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Comparison of 2 Religions

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Assignment 1: Comparison of Two Religions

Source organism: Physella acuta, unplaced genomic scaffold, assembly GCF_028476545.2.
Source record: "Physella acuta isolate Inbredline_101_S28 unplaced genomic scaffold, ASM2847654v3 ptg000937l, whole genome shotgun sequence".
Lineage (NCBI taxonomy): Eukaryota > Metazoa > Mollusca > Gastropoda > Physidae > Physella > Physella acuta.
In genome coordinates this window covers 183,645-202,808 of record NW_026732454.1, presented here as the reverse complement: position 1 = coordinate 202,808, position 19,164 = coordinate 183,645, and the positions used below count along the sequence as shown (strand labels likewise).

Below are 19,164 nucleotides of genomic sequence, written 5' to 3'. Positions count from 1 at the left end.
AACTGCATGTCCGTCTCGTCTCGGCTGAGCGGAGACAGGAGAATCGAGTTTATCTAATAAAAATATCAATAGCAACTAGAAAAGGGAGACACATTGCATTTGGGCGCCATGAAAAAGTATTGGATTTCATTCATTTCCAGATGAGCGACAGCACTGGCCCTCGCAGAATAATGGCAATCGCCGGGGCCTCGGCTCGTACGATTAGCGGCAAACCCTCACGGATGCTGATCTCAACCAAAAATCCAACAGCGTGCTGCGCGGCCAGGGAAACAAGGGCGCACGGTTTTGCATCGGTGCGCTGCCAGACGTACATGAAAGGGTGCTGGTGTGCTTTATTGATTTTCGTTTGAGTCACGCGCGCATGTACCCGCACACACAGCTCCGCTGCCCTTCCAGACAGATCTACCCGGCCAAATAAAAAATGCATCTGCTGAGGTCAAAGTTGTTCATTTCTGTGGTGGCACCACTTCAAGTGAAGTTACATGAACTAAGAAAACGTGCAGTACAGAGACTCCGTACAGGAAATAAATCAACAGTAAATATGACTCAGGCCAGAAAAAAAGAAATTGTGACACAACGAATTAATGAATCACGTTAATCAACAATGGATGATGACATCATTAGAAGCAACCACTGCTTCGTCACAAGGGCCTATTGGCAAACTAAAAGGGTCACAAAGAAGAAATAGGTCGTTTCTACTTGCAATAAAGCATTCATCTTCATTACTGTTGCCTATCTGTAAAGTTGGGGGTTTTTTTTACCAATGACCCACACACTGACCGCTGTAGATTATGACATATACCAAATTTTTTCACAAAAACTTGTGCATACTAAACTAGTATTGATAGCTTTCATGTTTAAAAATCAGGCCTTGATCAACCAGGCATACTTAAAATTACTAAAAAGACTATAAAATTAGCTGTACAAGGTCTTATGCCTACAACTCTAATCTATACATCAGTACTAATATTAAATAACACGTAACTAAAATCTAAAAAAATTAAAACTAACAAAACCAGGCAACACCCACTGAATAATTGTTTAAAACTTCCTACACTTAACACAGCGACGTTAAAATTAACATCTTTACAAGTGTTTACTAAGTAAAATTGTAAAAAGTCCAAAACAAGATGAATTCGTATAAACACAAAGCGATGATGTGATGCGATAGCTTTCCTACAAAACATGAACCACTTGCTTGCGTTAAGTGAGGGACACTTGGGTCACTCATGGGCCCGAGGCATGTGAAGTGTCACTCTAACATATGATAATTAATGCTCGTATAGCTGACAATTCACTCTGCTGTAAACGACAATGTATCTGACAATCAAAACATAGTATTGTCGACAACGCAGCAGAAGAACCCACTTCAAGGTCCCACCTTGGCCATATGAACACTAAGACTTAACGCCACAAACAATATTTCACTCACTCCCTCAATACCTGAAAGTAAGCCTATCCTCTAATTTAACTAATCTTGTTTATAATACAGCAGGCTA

Judaism is a religion which is a set of ideas about the world and how we should live up to it. Jewish belief also centers on the idea of one God and the love that He shares with all his creations through his covenant. Jews do not have a specific set of mandatory beliefs and rituals they have to follow, but one Jewish belief is the Rambam's thirteen principles of faith. The Jews practice their faith in many ways some people go to festivals or Shabbat for prayer services to read the Torah. Others may go to temples or synagogues which are Jewish houses for prayer and studying. Most Jews practice their faith reading the Torah which is known as the Old-Testament or Tanakh.(Judaism, 1968) There are three holy books the Jews study they consist of the: Torah which is the Law, Nevi'im the Prophets and lastly Kethuvim known as the Writings. The Jews also practice their faith by obeying the 613 mitzvot as well as they could, following the Judaism Rabbinic law and rules. One example of Jews practicing their faith is celebrating Hanukkah. (Kaplan, 1932) This is basically a Christmas for Jewish people, they light up a nine-branched candle known as the menorah. They do various activities such as lighting up a candle every night and eight candles would be lit in the last evening, eating oily foods reminding them of the miracle of the oil and play games such as "dreidel" which is a game with spinning tops that includes four Hebrew letters. There are many rituals and festivals that are significant to the Judaism religion some are known as: Rosh Hashanah, the Ritual of Purification and the Shabbat. Firstly, the Shabbat is the most important ritual that the Jews observe. It is basically the Sabbath day for Jews, it happens on a Friday evening and this gives the Jews a day of rest. Blessings are recited over candles, bread, children and they enjoy aromas and spices. Rosh Hashanah is also significant to the Jews because it represents the Jewish New Year, repentance is commemorated and they have a large feast including the sounding of the shofar. Lastly, the Ritual of Purification is extremely important to the Jews this includes many things such as kosher meals, and circumcision. (Kaplan, 1932) The aim to this ritual is basically to cleanse the unclean and especially worship of the deity. One example is eating kosher meals; these are meals that are considered “clean” and fulfill the requirements of the Jewish dietary laws. Furthermore, males also get circumcised to show they are followers of God, it was a covenant between Jews and God, to stay clean and it also commands in the bible. An example is, Gen 17:11 And ye shall circumcise the flesh of your foreskin; and it shall be a token of the covenant between me and you. Gen 17:14 And the uncircumcised man child whose flesh of his foreskin is not circumcised, that soul shall be cut off from his people; he hath broken my covenant. (Judaism, 1968)